Videogames and software used by people across international markets may run better and more accurately in the future thanks to research done at North Carolina State University.

Working with researchers at Peking University in China, the NCSU team created a tool that translates embedded code faster and more easily. The tool could help users overcome challenges to selling products in different markets.

"This is a significant advance because it saves programmers from hunting through tens of thousands of lines of code," said , an assistant professor of computer science at NCSU. "Productivity goes up because finding the ‘need-to-translate’ strings can be done more quickly. The quality also goes up, because there is less chance that a programmer will make a mistake and overlook relevant code."

The National Science Foundation and the U.S. Army research Office provided funding support for the research.

More information about the tool will be offered at the International Conference on Software Engineering in May.

An abstract of the researchers’ paper spells out some information:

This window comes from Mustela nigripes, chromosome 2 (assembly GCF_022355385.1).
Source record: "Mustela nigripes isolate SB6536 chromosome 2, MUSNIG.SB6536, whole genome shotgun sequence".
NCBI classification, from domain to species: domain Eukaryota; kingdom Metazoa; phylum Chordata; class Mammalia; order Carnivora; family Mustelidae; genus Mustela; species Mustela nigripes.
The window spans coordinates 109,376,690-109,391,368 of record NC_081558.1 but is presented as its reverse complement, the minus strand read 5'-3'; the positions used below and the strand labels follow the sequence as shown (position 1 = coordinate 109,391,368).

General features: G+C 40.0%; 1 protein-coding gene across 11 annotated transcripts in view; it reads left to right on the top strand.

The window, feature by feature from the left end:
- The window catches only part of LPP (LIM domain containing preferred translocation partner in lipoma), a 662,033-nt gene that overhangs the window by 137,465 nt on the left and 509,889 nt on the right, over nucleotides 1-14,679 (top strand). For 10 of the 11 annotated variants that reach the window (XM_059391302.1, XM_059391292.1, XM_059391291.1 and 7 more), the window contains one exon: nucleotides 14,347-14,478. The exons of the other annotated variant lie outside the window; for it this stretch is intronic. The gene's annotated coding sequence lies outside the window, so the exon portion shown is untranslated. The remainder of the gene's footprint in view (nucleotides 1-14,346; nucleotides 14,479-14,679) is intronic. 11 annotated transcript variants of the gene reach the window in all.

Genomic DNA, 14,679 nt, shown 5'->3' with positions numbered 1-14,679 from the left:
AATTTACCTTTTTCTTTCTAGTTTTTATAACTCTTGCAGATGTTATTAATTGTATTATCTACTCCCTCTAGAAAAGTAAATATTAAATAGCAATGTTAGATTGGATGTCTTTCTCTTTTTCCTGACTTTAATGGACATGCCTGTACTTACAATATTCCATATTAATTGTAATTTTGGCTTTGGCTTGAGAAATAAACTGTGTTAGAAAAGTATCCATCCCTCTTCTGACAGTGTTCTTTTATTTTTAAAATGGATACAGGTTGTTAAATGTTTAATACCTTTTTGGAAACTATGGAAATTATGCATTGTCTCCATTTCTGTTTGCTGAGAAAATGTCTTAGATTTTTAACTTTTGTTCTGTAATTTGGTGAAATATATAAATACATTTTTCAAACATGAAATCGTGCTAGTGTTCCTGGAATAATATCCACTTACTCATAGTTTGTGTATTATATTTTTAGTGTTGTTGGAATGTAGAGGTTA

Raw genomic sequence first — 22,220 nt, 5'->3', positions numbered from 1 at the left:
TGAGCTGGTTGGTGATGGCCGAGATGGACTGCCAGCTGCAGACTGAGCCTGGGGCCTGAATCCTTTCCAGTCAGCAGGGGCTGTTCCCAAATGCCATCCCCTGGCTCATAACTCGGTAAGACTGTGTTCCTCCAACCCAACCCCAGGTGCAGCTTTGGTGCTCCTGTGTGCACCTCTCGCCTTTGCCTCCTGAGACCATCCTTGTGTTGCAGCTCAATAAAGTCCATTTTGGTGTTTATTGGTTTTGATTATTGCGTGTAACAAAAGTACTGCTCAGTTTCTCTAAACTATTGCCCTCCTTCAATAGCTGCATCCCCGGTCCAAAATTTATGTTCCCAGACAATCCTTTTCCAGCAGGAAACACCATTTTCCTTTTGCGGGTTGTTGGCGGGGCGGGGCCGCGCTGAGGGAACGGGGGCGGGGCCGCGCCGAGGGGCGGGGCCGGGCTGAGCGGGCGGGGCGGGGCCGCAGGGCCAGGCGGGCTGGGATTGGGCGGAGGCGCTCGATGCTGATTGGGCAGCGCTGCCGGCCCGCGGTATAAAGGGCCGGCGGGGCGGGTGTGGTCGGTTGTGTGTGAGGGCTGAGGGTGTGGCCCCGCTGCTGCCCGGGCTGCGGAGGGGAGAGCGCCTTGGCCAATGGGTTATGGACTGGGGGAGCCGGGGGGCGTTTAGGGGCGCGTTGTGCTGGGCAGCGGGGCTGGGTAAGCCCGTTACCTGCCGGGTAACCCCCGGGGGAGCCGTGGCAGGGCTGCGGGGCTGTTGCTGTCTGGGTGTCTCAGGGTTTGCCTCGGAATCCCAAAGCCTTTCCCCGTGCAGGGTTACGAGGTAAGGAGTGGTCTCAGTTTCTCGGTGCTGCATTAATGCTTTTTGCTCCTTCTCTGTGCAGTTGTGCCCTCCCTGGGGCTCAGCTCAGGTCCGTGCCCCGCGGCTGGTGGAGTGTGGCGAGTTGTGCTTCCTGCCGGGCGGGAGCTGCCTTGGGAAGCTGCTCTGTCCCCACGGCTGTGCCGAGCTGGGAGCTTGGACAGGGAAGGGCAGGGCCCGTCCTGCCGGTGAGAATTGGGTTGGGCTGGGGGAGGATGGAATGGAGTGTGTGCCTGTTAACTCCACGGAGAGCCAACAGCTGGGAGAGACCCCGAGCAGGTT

“Modern software applications require internationalization to be distributed to different regions of the world. In various situations, many software applications are not internationalized at early stages of development. To internationalize such an existing application, developers need to externalize some hard-coded constant strings to resource files, so that translators can easily translate the application into a local language without modifying its source code. Since not all the constant strings require externalization, locating those need-to-translate constant strings is a necessary task that developers must complete for internationalization. In this paper, we present an approach to automatically locating need-to-translate constant strings. Our approach first collects a list of API methods related to the Graphical User Interface (GUI), and then searches for need-to-translate strings from the invocations of these API methods based on string-taint analysis. We evaluated our approach on four real-world open source applications: RText, Risk, ArtOfIllusion, and Megamek. The results show that our approach effectively locates most of the need-to-translate constant strings in all the four applications.”